Misleading Coverage of Jerusalem Permits
The second main topic that the article addresses also selectively is Jerusalem building permits issued Sunday in neighborhoods over the Green Line, or the pre-1967 armistice line. The article beings: "The city of Jerusalem, emboldened by anticipated support from the Trump administration, on Sunday authorized the construction of about 560 homes in areas of the city claimed by the Palestinians as a capital of their future state."
In fact, the Jerusalem municipality approved 671 homes across the Green Line (not about 560), including 566 in Jewish neighborhoods and another 105 in Arab neighborhoods. The municipality's announcement Sunday (Jan. 22) stated:
Today (Sunday), the Local Building and Planning Committee in Jerusalem approved the construction of 671 housing units in various neighborhoods whose approval had been delayed for several weeks: 324 units in Ramot, 174 units in Ramat Shlomo, 68 units in Pisgat Ze'ev, 49 units in Beit Hanina, 14 units in Wadi Joz, 24 units in Umm Lison and Umm Tuba, 7 units Jabel Mukaber, 4 units in Beit Safafa, 3 units in Sur Baher and 4 units in A-Tur.
Jerusalem Mayor Nir Barkat said: "The past eight years have been difficult with pressure from the Obama administration to freeze construction. While the Jerusalem Municipality did not freeze construction, pressure from the American government meant that national approval was often not granted, and sometimes the publication of new plans was delayed. I believe that we are entering a new era, in which we will be able to continue to build and develop the city for the benefit of all residents, Jews and Arabs alike, This will enable us to the right thing - to strengthen our sovereignty, to provide housing solutions for young people, and to develop Jerusalem - Israel's indivisible capital."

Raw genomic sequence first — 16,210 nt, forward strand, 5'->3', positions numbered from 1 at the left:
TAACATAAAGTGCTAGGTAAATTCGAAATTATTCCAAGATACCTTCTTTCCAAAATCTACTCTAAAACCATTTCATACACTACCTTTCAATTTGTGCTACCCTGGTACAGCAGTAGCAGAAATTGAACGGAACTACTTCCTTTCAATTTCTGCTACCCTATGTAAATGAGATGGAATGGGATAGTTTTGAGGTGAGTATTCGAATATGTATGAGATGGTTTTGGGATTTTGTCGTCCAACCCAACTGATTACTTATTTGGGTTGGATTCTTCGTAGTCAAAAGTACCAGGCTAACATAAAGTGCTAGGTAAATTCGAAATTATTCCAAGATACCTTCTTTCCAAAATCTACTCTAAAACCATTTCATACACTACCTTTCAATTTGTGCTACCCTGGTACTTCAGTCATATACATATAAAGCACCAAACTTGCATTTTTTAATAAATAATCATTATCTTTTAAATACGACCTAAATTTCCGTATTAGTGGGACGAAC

Further down in the article, Mitnick again misleads, selectively mentioning just the three Jewish neighborhoods. He writes: "The Jerusalem planning board decision dealt with building approvals for houses in the neighborhoods of Ramat Shlomo, Ramot and Pisgat Zeev, all of which are located in northern areas of the city captured by Israel during the 1967 Six-Day War." Nowhere does the article mention any of the Arab neighborhoods which received approval for building units: Beit Hanina, Wadi Joz, Umm Lison, Umm Tuba, Jabel Mukaber, Beit Safafa, Sur Baher and A-Tur.
In addition, Mitnick's assertion that Ramat Shlomo, Ramot and Pisgat Zeev are "areas of the city claimed by the Palestinians as a capital of their future state" is incorrect and also ought to be corrected. As reported by The Times'
own Edmund Sanders
, the Palestine Papers
revealed that the Palestinian leadership ceded claim to Jewish neighborhoods of Jerusalem over the Green Line including Ramat Shlomo, Ramot and Pisgat Zeev.
In response to communication to CAMERA about these concerns, editors stood by the story as "factual and fair." While Times officials talk of factual and fair coverage and "trusted journalism," the facts withheld from readers produce a far shadier picture.